Some husbands were able to arrange resources to pay for the transportation and hospital fees. Although public hospitals are free of charge, the majority of the respondents preferred the private fee-for-service health facilities. There were two exceptional cases where a husband saved money to pay for an ambulance and where a husband used his land as collateral to repay a loan for hospital fees. Typically, the husband collected money from neighbors and relatives during the first stage of labor.
Husbands whose wives needed to travel to the hospital for delivery were also involved in coordinating or providing the transportation.
She has a younger brother. Though we rented a thelagari (push car), her brother and I pulled it to take her to the hospital. We admitted her in the hospital and I was there all the time. - 31-year old husband, hospital delivery
Additionally, husbands prepared food for their wives and other visitors as well as purchased medicine for their wives.
I explained the whole situation [to the village doctor] that my wife could not deliver the baby in spite of severe pain. Then he suggested some medicine and I brought the medicine for her. - 32-year old husband, dhatri home delivery
Informational support involves the provision of advice and suggestions that a person can use to address a problem [27
]. Informational support was typically provided by husbands whose wives utilized professional delivery care at home or at the hospital. In our context, informational support refers to the active provision of information from the husband to his wife. The husband provided his opinion about the type of provider his wife should use during delivery and in some cases he made the final decision about the type of provider. Some husbands in our study planned in advance to go to the hospital or to call a CSBA when the labor pains started. However, most husbands asserted their opinion when they perceived the labor to be progressing poorly.
I said to my wife, 'If you have doubt in your mind and if you face trouble, then you can be admitted to the hospital...' She said, 'You pray for me and keep faith in Allah.' My intention was to take her to the hospital if she faced any trouble. - 26-year old husband, CSBA home delivery
... after [my wife was in labor] the whole night, in the morning at 8 am, I said [the delivery] will not work at home. We have to go to the doctor. Then, in a hurry, I called the [push car] and then took her to the hospital. By the blessing of Allah I found the doctor when we reached [the hospital]. - 35-year old husband, hospital delivery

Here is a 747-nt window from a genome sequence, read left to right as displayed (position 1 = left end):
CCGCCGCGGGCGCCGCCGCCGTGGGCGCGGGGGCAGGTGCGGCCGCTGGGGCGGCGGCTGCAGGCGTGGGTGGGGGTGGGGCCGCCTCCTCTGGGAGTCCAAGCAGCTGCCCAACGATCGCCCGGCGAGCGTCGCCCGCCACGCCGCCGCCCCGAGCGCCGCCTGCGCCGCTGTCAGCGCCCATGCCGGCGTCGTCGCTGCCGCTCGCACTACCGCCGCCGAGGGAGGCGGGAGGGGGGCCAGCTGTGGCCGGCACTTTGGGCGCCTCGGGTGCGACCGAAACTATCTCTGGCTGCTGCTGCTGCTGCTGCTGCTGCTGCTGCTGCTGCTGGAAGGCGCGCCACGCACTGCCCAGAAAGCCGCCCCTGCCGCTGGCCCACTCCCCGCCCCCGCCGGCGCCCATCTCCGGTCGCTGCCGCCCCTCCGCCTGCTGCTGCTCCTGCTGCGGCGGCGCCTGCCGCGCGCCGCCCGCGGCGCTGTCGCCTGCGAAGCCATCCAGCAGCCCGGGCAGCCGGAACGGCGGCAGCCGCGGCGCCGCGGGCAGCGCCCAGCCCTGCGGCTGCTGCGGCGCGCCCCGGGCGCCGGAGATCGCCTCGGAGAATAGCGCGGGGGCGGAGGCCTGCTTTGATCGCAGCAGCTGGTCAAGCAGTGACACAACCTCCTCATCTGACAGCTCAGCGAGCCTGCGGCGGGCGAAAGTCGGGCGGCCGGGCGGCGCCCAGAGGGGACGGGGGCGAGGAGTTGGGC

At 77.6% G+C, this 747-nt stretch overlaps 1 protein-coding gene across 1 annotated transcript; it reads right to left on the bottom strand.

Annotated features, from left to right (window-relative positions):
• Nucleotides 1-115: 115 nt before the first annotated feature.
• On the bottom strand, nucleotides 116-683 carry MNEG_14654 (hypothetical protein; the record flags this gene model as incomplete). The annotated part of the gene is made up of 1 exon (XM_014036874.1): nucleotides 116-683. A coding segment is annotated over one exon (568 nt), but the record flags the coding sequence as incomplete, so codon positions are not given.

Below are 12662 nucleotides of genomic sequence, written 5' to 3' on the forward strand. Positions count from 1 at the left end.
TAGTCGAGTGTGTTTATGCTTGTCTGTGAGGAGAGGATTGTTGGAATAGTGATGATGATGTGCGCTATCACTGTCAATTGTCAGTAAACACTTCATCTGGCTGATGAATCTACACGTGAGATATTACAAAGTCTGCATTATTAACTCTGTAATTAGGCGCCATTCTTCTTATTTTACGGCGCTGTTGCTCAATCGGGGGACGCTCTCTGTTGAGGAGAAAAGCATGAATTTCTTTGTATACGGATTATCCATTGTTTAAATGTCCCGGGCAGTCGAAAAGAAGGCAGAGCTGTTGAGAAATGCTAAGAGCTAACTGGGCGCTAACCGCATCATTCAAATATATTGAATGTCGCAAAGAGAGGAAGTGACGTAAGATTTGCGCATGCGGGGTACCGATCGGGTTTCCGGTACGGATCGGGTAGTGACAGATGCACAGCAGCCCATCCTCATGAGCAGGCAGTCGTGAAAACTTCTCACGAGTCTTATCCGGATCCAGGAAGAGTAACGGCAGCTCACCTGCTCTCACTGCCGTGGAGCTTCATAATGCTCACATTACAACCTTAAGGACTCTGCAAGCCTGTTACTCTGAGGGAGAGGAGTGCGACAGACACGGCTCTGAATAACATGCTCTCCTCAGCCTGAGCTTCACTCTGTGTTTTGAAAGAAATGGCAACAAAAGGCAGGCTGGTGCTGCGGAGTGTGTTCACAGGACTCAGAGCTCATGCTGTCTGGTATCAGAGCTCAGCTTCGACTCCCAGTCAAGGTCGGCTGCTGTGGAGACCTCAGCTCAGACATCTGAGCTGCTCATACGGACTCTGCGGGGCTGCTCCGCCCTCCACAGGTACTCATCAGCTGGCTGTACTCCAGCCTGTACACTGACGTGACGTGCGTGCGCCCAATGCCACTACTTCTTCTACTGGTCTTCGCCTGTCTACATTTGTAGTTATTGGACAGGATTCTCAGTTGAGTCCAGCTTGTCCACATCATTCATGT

Uninvolved during childbirth
Not all of the husbands were involved in providing social support during the delivery of their youngest child. Husbands whose wives utilized an untrained dhatri at home were typically not involved in any aspect of the labor and delivery process. Husbands who were uninvolved did not necessarily make a conscious decision to be absent during childbirth. Many factors could have contributed to a husband's absence, including his wife's lack of knowledge about the labor process or a general lack of communication between spouses. Lack of involvement appeared in three different forms: (1) the husband's passive agreement with his wife's decision with no input of his own; (2) the lack of communication between the husband and wife during pregnancy, such that the husband was unaware of the timing of the delivery; and (3) the husband's belief that his presence was not necessary once labor started and female family members took control.
When they tell me to bring [the dhatri], I have to bring her. I have to consider her a good nurse. - 43-year old husband, dhatri home delivery
I: Were you there when the pain started?
R: No, I went for work.... Later the news reached me that the baby [was born].
I: Why did you go away? Didn't you know that the baby would be born that day?
R: We don't know about this a lot. The woman knows about this matter. (Laugh)" - 48-year old husband, dhatri home delivery
R: I didn't have to do anything. I called my younger sister. Then my older sister came and after her arrival the delivery was over within half an hour.
I: Didn't you hear about when the labor started?
R: I didn't know that it was time to deliver. I went to the marketplace. - 28-year old husband, dhatri home delivery
Perceived social norms
The second divergent theme on which we focused was the husband's perception of social norms related to childbirth. Social norms can influence the type of support a husband provides his wife during delivery. According to Lewis and colleagues [29